3 finding aid(s) found containing the word(s) Canada--Description and travel.

  1. Eric Sevareid papers, 1909-1993

    50,500 items. 146 containers plus 1 oversize. 59 linear feet. 17 microfilm reels. -- Manuscript Division, Library of Congress, Washington, D.C.

    Summary:

    Journalist, radio and television commentator, and author. Includes correspondence, fan mail, radio and television scripts, news analyses, lectures, speeches, writings, book and subject files, awards, newspaper clippings, printed matter, photographs, and other papers but primarily consisting of scripts of Sevareid's radio and television news broadcasts and analyses documenting his career with the Columbia Broadcasting System from World War II as a correspondent in Burma, China, and western Europe, as chief Washington, D.C., correspondent from 1946 to 1959, and as news analyst and essayist until his retirement from CBS News in 1977.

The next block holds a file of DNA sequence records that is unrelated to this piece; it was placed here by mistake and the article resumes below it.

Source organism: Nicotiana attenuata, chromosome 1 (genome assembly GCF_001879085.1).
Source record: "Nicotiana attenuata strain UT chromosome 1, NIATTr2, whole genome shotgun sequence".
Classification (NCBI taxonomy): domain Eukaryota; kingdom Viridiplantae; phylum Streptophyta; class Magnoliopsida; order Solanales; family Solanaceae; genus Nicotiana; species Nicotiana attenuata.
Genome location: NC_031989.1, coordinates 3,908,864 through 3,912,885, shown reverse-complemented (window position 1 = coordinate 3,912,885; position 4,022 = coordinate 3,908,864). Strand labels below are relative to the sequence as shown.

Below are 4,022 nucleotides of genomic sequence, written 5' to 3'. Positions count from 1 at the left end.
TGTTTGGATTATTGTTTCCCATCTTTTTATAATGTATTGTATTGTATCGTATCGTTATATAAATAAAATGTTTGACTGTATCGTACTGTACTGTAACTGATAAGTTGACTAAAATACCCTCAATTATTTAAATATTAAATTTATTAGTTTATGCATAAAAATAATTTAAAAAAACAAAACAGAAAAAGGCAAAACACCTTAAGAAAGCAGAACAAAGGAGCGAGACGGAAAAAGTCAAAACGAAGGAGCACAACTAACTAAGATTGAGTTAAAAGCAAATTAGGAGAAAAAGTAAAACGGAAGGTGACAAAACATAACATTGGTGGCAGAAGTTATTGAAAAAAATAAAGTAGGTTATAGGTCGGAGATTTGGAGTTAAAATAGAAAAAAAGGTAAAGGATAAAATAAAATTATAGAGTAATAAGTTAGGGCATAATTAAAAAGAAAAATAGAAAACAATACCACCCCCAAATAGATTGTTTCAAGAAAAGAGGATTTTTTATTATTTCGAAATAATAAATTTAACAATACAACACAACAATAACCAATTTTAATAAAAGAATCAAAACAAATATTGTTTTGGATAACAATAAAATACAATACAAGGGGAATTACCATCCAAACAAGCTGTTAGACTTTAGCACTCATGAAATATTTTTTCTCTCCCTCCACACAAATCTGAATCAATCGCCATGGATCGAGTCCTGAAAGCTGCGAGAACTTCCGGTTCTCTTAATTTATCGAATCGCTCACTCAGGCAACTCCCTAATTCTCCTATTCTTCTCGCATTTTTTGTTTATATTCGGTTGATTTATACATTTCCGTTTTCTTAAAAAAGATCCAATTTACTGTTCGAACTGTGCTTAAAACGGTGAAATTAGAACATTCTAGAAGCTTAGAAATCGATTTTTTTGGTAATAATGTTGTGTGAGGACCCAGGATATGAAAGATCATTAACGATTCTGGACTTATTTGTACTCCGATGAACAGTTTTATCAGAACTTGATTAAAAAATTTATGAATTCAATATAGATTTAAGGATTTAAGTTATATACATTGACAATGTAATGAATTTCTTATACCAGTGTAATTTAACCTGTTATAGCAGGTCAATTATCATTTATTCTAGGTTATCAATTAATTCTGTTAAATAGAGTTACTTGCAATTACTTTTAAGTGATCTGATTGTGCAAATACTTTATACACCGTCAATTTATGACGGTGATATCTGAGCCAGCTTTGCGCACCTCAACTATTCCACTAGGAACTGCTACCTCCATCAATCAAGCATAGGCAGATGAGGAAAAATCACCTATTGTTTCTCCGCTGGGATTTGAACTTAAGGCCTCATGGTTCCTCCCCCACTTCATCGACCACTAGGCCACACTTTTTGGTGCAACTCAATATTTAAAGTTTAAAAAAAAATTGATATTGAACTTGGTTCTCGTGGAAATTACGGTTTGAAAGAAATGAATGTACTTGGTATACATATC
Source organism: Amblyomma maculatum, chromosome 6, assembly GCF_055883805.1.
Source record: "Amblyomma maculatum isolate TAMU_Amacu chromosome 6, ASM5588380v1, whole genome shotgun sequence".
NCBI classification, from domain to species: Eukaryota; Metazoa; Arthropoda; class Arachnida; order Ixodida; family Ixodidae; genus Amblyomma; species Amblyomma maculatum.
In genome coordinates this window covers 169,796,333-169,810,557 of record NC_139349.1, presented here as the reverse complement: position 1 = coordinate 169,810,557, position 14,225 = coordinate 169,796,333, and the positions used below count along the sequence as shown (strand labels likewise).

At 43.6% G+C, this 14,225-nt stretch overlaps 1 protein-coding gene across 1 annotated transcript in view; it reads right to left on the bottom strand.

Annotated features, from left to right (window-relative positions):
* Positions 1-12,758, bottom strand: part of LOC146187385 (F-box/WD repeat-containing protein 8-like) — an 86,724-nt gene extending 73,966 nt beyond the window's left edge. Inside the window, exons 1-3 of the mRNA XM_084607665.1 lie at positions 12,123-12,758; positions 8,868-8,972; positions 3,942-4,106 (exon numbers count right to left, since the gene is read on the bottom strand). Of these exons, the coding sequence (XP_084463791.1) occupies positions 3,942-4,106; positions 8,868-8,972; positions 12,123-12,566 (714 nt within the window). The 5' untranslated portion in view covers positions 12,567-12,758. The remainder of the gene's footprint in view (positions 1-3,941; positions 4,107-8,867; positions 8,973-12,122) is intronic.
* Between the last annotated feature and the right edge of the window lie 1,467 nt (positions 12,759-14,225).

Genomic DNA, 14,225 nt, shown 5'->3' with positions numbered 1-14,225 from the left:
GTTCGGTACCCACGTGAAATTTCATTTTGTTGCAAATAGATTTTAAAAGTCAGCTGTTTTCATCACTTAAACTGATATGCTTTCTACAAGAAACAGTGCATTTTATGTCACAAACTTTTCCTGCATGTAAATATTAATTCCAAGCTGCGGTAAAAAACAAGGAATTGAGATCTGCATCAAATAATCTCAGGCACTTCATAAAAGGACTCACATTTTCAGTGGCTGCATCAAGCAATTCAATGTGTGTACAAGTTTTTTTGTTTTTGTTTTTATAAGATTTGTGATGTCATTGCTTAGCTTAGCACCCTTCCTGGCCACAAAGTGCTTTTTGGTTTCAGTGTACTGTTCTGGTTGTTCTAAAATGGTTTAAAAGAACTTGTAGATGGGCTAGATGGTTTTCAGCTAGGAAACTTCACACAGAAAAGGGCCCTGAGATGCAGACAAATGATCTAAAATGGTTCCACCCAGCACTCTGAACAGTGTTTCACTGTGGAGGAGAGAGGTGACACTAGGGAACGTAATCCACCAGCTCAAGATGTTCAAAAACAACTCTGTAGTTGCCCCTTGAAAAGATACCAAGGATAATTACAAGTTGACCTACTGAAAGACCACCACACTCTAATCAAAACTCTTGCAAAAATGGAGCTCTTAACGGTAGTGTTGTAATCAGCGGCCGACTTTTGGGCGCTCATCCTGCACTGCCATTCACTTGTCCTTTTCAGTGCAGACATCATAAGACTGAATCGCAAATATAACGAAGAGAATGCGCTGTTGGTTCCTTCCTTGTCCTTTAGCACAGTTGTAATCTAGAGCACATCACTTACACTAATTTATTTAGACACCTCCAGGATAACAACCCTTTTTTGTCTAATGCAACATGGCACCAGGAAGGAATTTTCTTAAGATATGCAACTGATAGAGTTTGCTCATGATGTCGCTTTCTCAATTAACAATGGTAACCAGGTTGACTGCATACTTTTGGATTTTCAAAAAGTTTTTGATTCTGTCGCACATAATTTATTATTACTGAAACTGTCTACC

Please note:

    Some or all content stored offsite.

  2. Rilma Oxley Buckman papers, 1885-2015

    1,575 items. 5 containers. 1.8 linear feet. 1 digital file (3.33 GB). -- Manuscript Division, Library of Congress, Washington, D.C.

    Summary:

    Social worker and American Red Cross administrative assistant. Correspondence, writings, memoranda, reports, printed matter, newspaper clippings, photographs, memoir, and biographical material relating primarily to Buckman’s career as American Red Cross club director and assistant social welfare officer.

  3. Frans August Larson family papers, 1864-2021

    4,500 items. 14 containers plus 2 oversize. 5.7 linear feet. -- Manuscript Division, Library of Congress, Washington, D.C.

    Summary:

    Frans August Larson, Swedish-born missionary, expedition guide, entrepreneur, and diplomatic advisor in Mongolia; his wife, Mary Rodgers Larson, American missionary in northern China; their children, especially Mary Larson Walker and her husband, writer C. Lester Walker. Correspondence, photographs, writings, and other records relating to family life and activities during their time in Mongolia and Kalgan (Zhangjiakou), China, 1893-1939, and subsequent years in the United States, primarily in Alabama, California, and Connecticut, and on Vancouver Island, British Columbia, Canada.